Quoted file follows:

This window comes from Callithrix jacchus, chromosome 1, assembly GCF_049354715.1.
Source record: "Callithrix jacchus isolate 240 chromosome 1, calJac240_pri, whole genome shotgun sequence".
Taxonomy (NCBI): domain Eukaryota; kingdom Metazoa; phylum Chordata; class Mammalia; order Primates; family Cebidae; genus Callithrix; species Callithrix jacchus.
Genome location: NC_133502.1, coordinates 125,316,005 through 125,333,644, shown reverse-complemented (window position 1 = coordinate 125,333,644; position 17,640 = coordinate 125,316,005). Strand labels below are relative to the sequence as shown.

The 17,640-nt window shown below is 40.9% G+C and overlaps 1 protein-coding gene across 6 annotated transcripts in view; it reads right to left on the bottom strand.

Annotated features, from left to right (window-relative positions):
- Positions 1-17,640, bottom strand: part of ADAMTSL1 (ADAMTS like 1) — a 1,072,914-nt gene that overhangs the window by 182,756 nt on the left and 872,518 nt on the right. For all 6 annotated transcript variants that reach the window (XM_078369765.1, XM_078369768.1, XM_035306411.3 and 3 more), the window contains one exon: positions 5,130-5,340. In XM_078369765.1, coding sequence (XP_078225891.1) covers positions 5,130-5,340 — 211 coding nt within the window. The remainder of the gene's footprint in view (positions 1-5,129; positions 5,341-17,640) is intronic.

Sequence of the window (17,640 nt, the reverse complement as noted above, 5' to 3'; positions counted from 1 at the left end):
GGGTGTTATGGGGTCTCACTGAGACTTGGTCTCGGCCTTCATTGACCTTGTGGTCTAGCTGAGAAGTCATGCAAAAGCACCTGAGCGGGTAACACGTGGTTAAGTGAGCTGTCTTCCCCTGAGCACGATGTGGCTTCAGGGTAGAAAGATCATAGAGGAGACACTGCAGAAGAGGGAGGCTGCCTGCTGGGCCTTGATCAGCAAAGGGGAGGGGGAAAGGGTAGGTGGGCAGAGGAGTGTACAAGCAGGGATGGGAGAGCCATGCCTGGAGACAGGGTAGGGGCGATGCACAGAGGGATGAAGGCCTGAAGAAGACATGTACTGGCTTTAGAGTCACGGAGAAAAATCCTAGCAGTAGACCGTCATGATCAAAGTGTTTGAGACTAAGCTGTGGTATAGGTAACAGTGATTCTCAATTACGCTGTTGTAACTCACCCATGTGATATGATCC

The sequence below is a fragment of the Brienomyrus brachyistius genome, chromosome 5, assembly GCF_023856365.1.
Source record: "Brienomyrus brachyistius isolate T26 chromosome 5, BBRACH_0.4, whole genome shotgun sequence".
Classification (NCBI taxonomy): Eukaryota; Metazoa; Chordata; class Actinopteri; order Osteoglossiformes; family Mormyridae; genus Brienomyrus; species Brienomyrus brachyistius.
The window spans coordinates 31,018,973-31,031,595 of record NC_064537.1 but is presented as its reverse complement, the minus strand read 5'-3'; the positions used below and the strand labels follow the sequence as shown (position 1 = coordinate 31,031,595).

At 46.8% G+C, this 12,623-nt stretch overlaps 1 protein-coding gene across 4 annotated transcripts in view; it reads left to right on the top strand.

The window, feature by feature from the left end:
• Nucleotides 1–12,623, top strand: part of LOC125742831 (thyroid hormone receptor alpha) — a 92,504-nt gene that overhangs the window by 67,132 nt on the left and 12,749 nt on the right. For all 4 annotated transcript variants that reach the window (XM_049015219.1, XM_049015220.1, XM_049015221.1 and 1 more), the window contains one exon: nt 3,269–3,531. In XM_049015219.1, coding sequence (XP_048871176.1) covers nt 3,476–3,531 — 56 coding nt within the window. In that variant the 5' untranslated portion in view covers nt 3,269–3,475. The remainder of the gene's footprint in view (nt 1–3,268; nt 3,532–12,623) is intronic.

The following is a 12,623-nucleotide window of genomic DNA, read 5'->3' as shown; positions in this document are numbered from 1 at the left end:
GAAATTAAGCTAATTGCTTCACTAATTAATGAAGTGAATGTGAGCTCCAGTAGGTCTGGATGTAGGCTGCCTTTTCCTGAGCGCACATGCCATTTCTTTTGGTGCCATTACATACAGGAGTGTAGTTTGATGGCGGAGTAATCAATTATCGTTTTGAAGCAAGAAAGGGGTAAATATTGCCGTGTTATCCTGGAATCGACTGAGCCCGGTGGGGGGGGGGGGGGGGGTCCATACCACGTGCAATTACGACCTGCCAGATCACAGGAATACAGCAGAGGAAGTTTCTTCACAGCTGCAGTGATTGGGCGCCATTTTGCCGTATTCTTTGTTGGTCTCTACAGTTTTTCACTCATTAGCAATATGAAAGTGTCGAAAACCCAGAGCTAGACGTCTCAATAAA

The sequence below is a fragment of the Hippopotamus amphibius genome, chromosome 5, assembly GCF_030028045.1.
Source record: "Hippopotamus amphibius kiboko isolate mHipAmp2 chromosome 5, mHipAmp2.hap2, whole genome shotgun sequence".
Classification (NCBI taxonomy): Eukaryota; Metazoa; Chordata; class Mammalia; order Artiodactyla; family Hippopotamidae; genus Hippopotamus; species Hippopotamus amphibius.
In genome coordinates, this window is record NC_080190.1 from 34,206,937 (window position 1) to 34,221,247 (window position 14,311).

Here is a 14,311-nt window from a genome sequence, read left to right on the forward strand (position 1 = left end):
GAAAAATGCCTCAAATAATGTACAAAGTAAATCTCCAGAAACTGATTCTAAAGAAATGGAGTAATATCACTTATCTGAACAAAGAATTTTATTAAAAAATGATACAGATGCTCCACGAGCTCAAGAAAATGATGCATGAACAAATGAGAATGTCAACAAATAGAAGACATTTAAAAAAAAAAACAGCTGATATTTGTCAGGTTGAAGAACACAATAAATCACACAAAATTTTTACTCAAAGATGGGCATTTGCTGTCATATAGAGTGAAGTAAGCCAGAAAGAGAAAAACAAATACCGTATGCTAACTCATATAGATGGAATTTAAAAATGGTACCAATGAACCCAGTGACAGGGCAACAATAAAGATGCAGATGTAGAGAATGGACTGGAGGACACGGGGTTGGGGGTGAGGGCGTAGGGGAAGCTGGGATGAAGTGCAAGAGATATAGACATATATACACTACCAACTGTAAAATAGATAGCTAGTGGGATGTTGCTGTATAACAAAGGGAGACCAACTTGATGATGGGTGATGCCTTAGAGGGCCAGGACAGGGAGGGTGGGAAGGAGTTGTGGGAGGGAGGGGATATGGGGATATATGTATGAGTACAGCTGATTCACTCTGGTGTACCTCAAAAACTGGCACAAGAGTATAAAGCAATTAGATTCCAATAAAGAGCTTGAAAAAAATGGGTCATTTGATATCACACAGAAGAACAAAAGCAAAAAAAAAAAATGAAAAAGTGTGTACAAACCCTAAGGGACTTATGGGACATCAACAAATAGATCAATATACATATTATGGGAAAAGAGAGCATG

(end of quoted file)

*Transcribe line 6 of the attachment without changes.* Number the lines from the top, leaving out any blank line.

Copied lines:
Annotated features, from left to right (window-relative positions):